Cover of MoneyWeek magazine issue no 476

The next gold rush

5 March 2010 / Issue 476

There's money in rubbish dumps...


  • A cheap manufacturer to buy now
  • A sterling crisis is exactly what Britain needs
  • Zombies are sucking the life out of China's economy


Why falling house prices matter

Every time I write about house prices, people ask why it matters if prices fall. After all, they’re far too high. So the lower they go and the faster they hit bottom the better – right? Yes and no.

There is no fighting with mean reversion and, bar a few speculators, we all want housing to be affordable. The problem is not with the end result of house price falls – it’s in what happens along the way.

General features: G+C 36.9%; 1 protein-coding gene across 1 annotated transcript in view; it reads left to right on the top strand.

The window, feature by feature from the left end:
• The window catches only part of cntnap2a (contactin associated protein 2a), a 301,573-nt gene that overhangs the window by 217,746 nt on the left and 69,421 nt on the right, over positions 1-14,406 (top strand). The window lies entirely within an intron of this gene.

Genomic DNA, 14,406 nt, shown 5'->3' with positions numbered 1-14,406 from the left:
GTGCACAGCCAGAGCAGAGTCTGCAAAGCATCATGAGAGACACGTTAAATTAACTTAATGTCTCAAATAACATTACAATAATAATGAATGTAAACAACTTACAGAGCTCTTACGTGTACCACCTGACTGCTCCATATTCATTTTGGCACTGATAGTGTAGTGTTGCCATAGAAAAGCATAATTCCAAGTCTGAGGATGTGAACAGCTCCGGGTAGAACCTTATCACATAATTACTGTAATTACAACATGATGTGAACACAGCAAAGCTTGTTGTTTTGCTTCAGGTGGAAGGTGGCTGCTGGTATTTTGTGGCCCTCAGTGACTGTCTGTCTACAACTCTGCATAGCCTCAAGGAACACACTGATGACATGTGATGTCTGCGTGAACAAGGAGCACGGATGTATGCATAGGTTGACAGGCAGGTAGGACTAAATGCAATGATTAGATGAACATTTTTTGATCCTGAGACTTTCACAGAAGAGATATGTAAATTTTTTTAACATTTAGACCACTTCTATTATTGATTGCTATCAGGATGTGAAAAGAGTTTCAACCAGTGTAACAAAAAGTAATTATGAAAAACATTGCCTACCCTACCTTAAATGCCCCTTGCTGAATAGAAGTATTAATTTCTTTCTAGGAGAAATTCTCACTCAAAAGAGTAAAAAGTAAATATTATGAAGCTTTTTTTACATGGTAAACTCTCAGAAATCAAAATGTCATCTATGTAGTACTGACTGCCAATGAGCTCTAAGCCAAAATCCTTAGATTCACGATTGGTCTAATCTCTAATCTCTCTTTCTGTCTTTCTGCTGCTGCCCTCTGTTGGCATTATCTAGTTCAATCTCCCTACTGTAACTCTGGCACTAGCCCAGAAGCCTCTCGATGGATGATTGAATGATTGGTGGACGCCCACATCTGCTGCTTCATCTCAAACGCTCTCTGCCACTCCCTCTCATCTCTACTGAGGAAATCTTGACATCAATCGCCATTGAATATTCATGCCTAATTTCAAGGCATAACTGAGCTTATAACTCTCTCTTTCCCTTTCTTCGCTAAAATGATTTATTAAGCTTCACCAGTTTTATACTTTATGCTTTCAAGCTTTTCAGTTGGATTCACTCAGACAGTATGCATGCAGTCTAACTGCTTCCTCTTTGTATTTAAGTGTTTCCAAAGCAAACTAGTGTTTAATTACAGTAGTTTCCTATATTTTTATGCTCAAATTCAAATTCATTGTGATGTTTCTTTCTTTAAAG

In no other country are house prices so closely linked to economic performance. An OECD study a few years ago showed that, between 1971 and 2002, every 1% change in the value of British housing stock led to a 0.7% change in consumer spending. A strong economy creates higher house prices via rising incomes and falling unemployment. But in Britain, higher house prices themselves make the economy look even stronger.

In 2003, we felt so confident in our housing wealth that we took equity out of our homes to the tune of around 9% of our total disposable income. Even in 2007 we were still taking out 6% or so. Then we spent it.

• Read the full editor’s letter here:
Why falling house prices matter